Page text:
The Entomological Society of America (ESA) began its journey to create a more inclusive society in 1989. The journey continues today. While we have made progress, we are aware of the continuing challenges we face. ESA recognizes that a thoughtful strategic plan—with qualitative and quantitative markers, transparency, accountability, and a long-term commitment—is required to reach our DEI goals.
For ESA, DEI is a call-to-action that requires short-term improvements and long-term strategic planning conducted by the Society’s Governing Board. ESA’s board and staff have led and embraced the Society’s commitment to DEI and have been engaging in a yearlong strategic planning process in 2021. In addition, ESA hired a full-time staff professional in 2020 focused on DEI within the Society and entomological community. But these actions are only just the beginning.
For ESA, diversity requires that we recognize the multiple identities of our members, entomologists, scientists, and the people and communities who engage with insect science. ESA began asking members to describe their race and gender in 2011. In 2021, we modified the options in these categories to better encompass the ways our members describe their race, gender, and sexuality and to ensure we serve all our members and other communities. Here is a snapshot of ESA's membership in 2021.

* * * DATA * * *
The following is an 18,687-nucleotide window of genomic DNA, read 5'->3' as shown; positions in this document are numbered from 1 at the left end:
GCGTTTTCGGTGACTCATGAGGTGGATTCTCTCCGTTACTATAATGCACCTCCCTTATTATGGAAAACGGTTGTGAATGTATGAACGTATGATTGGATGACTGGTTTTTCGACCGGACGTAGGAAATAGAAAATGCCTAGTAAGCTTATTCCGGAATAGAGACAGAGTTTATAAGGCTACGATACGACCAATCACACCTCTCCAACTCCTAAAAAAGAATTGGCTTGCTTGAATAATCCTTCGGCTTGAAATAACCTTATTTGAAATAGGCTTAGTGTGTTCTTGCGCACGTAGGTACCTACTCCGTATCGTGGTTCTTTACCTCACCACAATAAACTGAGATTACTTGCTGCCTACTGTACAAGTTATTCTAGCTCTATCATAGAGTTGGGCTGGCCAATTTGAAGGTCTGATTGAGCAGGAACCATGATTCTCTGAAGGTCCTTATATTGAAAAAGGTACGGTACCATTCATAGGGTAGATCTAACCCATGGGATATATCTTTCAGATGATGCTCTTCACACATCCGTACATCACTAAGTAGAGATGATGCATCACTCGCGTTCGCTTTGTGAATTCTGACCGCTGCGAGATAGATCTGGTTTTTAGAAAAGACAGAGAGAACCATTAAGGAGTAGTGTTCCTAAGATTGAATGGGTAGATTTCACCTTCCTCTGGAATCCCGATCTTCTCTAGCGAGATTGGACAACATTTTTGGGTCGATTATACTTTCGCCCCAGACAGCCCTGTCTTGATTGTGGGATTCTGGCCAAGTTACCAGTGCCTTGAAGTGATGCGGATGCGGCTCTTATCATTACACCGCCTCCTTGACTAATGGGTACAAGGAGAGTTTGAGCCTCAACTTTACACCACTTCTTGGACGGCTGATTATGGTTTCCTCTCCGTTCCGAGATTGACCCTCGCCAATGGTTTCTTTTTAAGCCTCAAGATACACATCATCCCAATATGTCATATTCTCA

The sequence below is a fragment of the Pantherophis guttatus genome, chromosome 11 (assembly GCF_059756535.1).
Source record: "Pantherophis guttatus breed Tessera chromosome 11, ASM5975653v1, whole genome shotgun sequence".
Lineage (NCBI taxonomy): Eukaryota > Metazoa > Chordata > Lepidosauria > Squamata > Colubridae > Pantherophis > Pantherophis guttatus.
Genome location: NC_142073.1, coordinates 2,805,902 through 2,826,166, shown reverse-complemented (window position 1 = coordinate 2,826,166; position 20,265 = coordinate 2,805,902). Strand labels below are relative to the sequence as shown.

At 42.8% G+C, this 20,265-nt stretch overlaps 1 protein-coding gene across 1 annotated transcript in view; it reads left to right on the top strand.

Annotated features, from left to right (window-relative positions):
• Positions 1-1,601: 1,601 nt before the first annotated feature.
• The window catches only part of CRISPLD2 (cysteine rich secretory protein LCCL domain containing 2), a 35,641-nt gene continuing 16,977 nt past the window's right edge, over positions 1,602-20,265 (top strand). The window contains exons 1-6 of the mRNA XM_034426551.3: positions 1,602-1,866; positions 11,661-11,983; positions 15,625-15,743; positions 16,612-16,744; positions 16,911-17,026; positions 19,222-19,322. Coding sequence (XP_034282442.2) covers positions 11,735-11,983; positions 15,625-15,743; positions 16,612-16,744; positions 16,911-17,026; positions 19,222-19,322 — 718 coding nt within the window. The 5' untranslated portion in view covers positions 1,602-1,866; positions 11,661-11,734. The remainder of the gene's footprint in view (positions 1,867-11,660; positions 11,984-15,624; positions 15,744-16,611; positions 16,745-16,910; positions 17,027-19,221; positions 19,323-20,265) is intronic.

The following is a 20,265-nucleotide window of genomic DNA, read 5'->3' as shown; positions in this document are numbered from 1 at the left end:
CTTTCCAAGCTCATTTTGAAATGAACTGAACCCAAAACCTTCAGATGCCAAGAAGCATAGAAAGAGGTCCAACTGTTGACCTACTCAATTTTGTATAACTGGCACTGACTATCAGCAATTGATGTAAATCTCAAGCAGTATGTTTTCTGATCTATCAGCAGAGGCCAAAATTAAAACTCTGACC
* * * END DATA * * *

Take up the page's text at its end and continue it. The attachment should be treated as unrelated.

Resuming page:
Equity requires that all individuals be able to participate in entomology and STEM based on passion, interest, and ability. ESA recognizes that individuals who identify as women, Hispanic, black African, and Native American are underrepresented in entomology when compared to the general population in the United States. Full participation in STEM-related professions has been suppressed for many by structural barriers and explicit racism and sexism. Collective action is a necessity for systemic change, and a scientific society sits in a unique position to bring people together and guide that collective action.
Inclusion is ESA’s practice of creating a sense of belonging and support in our community. Practically, ESA must ensure its leadership, awards, honors, scientific symposia, and other programming recognize the valuable contributions of members and entomologists from all communities. Here are some highlights of ESA’smany activities to create an inclusive community:
Making sure all ESA content in the form of competitions, publications, symposia, webinars, and other programming reflects the age, gender, sexual, racial, and ethnic diversity of the membership.
Recognizing the contributions from all ESA communities and honoring those dedicated to building a more diverse and inclusive profession.
Membership opportunities for students and scientists in underrepresented groups through a partnership with EntoPOC and via other membership drives.
Mentorship opportunities for students and early career professionals who are members of underrepresented groups, to improve access to the connections that will give them the insight to succeed.
The Better Common Names Project, an effort to ensure that insect common names do not perpetuate negative ethnic or racial stereotypes.
Public Health Entomology for All, a broad-based initiative to build connections with Minority Serving Institutions and develop the entomology workforce of the future.